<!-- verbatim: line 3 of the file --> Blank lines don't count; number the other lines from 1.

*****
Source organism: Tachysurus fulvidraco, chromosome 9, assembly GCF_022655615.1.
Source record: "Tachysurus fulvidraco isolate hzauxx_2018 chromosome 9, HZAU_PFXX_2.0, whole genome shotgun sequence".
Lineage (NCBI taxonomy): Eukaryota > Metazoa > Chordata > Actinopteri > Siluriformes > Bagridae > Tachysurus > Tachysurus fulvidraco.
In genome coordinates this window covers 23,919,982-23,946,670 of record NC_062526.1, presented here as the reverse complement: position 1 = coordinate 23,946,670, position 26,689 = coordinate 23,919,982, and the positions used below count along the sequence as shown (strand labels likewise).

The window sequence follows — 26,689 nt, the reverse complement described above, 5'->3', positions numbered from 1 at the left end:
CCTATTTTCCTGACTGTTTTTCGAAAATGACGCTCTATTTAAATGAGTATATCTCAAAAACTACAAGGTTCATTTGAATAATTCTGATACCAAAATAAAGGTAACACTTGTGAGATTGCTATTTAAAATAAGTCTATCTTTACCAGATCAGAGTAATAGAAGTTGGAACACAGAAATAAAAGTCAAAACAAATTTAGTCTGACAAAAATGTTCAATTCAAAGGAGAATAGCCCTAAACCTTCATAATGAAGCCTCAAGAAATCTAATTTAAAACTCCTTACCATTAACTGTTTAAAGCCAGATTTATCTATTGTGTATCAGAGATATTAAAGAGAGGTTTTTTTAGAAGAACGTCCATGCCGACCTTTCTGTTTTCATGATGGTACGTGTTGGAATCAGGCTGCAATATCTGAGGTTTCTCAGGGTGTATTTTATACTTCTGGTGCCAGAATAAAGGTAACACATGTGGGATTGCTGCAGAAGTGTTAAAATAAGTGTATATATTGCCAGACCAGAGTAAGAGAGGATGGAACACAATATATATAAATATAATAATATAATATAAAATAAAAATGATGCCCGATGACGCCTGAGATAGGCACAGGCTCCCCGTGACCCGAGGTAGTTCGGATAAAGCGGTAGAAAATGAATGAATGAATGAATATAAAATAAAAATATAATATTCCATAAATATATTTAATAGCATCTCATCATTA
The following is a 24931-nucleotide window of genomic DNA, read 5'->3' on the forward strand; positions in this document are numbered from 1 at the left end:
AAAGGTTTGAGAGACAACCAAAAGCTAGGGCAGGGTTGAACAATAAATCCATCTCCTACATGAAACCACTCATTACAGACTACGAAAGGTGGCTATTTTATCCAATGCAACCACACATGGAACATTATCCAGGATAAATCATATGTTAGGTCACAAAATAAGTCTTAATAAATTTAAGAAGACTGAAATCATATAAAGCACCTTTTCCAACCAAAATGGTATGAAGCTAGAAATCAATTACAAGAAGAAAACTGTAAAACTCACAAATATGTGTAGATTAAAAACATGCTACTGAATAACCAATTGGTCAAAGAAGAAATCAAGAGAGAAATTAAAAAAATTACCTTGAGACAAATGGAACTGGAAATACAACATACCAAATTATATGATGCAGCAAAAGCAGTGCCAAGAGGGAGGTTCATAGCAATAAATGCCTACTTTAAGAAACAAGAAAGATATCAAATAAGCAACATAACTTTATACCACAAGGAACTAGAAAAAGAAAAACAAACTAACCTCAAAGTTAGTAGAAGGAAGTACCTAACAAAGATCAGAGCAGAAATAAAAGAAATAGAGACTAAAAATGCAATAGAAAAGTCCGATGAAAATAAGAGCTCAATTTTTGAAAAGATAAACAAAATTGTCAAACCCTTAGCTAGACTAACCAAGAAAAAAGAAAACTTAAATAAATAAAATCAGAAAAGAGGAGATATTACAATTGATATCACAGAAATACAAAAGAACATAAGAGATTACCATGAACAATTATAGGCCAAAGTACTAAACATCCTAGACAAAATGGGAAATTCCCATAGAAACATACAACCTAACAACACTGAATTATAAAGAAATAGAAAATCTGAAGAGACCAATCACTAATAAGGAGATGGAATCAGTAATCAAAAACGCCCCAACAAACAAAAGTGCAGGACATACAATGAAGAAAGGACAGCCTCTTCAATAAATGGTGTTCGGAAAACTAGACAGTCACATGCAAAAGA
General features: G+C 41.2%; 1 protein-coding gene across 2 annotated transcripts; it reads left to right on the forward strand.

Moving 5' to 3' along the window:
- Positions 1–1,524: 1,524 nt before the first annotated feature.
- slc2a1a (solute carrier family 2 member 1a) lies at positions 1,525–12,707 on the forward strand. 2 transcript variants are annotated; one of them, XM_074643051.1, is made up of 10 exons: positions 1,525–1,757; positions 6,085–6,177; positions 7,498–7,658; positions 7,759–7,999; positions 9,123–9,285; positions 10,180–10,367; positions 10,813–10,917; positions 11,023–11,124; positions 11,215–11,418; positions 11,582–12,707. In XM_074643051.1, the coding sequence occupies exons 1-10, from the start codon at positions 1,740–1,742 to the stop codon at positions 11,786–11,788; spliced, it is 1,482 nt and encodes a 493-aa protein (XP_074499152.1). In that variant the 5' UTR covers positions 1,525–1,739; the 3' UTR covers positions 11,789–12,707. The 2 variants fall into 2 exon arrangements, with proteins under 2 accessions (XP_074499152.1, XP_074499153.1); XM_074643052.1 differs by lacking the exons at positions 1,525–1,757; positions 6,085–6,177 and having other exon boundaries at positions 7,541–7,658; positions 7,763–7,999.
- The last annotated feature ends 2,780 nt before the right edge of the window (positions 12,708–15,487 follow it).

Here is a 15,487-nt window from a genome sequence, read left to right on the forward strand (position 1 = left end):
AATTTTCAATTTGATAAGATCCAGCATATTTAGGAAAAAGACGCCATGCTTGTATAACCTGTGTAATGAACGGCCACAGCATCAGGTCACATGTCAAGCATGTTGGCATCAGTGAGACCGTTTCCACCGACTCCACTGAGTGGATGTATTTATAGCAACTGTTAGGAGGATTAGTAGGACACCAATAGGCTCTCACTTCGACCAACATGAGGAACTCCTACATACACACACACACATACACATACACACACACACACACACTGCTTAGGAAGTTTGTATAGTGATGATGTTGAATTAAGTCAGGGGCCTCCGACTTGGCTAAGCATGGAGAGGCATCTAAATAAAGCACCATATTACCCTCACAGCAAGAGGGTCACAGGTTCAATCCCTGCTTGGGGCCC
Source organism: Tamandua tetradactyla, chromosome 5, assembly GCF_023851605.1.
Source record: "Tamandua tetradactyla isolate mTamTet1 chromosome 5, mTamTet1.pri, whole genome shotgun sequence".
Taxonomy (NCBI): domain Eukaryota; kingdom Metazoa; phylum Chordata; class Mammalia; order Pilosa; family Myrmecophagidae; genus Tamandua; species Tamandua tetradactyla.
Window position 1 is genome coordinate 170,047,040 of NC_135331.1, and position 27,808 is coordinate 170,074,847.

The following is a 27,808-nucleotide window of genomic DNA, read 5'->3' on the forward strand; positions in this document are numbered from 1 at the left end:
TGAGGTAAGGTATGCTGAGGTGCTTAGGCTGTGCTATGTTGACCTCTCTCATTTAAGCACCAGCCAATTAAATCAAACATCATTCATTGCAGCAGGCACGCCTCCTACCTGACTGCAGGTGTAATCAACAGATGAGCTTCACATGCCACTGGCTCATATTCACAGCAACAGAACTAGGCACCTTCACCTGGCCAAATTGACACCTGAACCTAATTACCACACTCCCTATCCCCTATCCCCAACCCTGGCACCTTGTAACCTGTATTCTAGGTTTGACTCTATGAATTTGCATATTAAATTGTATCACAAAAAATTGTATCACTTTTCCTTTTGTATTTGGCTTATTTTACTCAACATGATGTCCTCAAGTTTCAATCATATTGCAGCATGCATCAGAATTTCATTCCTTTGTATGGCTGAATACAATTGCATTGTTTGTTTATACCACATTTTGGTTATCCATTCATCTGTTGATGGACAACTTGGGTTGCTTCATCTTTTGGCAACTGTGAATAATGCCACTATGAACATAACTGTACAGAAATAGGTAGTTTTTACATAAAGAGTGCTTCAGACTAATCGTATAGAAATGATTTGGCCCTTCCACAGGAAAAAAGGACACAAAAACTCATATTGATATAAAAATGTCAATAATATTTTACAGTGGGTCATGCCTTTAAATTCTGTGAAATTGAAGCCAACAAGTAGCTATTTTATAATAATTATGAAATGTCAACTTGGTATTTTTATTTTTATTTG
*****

Lineage (NCBI taxonomy): Eukaryota > Metazoa > Chordata > Actinopteri > Siluriformes > Bagridae > Tachysurus > Tachysurus fulvidraco.